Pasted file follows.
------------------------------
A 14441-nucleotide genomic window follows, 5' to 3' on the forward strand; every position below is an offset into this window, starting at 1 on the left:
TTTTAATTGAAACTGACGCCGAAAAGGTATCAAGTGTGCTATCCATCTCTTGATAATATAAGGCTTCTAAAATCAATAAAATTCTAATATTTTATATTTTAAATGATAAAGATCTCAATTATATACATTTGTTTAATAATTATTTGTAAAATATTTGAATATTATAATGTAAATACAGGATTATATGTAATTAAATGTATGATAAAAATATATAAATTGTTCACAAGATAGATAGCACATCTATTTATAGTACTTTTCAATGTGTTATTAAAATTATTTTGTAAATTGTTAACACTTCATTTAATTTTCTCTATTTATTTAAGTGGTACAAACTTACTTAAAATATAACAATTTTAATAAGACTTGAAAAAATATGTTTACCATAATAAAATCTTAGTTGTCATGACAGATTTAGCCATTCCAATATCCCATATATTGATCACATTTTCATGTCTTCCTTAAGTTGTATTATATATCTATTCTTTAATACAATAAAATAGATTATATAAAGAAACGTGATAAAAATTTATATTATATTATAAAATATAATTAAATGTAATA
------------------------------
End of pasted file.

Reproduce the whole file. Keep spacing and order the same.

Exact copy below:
A 14441-nucleotide genomic window follows, 5' to 3' on the forward strand; every position below is an offset into this window, starting at 1 on the left:
TTTTAATTGAAACTGACGCCGAAAAGGTATCAAGTGTGCTATCCATCTCTTGATAATATAAGGCTTCTAAAATCAATAAAATTCTAATATTTTATATTTTAAATGATAAAGATCTCAATTATATACATTTGTTTAATAATTATTTGTAAAATATTTGAATATTATAATGTAAATACAGGATTATATGTAATTAAATGTATGATAAAAATATATAAATTGTTCACAAGATAGATAGCACATCTATTTATAGTACTTTTCAATGTGTTATTAAAATTATTTTGTAAATTGTTAACACTTCATTTAATTTTCTCTATTTATTTAAGTGGTACAAACTTACTTAAAATATAACAATTTTAATAAGACTTGAAAAAATATGTTTACCATAATAAAATCTTAGTTGTCATGACAGATTTAGCCATTCCAATATCCCATATATTGATCACATTTTCATGTCTTCCTTAAGTTGTATTATATATCTATTCTTTAATACAATAAAATAGATTATATAAAGAAACGTGATAAAAATTTATATTATATTATAAAATATAATTAAATGTAATA